This particular refinery was concerned about the safety, security and reliability of its safety systems (and thus the safety, security and reliability of the entire facility). To start, a team conducted a security risk analysis of all control systems, expanding on existing safety HAZOP studies. The information on this was used to drive a FMEA that clearly showed possible common mode failures of the control and safety systems due to either accidental network traffic storms or deliberate denial-of-service (DoS) attacks. While the safety systems would fail in a "safe" manner, even under attack, it was clear that the consequences would be a significant (and thus expensive) plant outage. As well, the probability of occurrence was estimated to be high since the skill level needed to drive such an attack was close to zero (and in fact could be caused accidentally), the attractiveness of the site to possible criminal or terrorist groups was high, and the layers of protection were limited.
The lack of clearly defined security layers drove the decision to adopt a zone-and-conduit model as defined in ANSI/ISA99.02.01 as the solution to the realization/addressing phase. The plant business network, the management network, the basic control system, the supervisory (operator) system and the safety system were each defined as a separate security zone (See Figure 4). Between these, approved "conduits" were defined for inter-zone communications. For example, only the Supervisory Zone was permitted to have direct connection to the rest of the Business Network Zone, while the Safety Zone had only a single approved conduit to the Supervisory Zone (for additional information on the use zone and conduit models see http://www.tofinosecurity.com/ansi-isa99).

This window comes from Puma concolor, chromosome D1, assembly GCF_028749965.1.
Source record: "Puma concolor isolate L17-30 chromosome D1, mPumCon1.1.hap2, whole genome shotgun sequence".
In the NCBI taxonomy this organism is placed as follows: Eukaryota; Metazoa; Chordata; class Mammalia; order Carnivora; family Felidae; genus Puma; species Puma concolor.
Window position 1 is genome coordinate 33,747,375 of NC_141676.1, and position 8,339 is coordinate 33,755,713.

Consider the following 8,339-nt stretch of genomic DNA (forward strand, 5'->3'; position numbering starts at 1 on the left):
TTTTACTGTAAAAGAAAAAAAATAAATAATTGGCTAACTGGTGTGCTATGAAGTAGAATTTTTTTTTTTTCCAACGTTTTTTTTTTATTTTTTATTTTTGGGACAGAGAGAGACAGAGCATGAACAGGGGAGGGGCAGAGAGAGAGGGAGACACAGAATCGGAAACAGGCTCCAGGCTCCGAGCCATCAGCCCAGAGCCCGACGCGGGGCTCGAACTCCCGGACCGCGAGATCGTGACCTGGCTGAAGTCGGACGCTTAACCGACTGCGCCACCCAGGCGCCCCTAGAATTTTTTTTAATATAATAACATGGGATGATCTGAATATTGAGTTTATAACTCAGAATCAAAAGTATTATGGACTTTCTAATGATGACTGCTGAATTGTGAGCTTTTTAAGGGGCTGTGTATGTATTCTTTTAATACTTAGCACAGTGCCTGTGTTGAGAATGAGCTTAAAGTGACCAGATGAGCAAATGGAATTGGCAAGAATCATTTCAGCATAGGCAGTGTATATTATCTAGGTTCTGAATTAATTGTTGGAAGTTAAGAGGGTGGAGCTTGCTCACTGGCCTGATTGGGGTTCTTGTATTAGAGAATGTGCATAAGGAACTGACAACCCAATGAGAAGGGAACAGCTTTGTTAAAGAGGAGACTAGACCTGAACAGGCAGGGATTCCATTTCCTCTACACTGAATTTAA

Once the zone and conduits were defined, the technical aspects of the solution began. The engineering team defined appropriate safety/security controls on each of the conduits to regulate inter-zone traffic. For example, to manage all network traffic into the Safety Zone from the Supervisory Zone, Tofino industrial firewalls were placed between the two zones. These specially designed security devices are hardened for industrial environments and engineered specifically to manage MODBUS/TCP traffic, the particular network protocol used to communicate to the SIS. They were also designed to be transparent to the network on start-up so they would not disrupt refinery operations while being commissioned. Similar firewalls were also placed between the Basic Control Zone and the Supervisory Zone.
It is interesting that, while the firewalls were being installed, the engineering team noted that Windows PCs on the Supervisory network were generating a significant number of "multicast" messages on the safety and control network, even though they were of no use to the SIS controllers. Messages like these were a significant factor in another famous nuclear safety incident that occurred at Alabama's Brown's Ferry reactor in August 2003, where network traffic caused a redundant cooling water system to fail. This time the firewalls were configured to have these nuisance messages silently dropped from the network as they entered the Safety Zone. Two years later, the safety system has operated without incident, despite numerous changes to the networks around it.
While it is easy to get caught up in IT view of security and think only of hackers and viruses, for the operator of a hydrocarbon processing facility, security is much more. Security is about maintaining the reliability and safety of the entire system. As a result, the security of process systems can be significantly improved with a coordinated approach to both safety and security, starting with the initial analysis. By following a well-defined process, this analysis phase can be both cost-effective and significantly improve the reliability of the entire processing facility, providing an excellent return on investment.
John Cusimano is director of exida's security services division.
Eric Byres is the Chief Technology Officer of Byres Security Inc.
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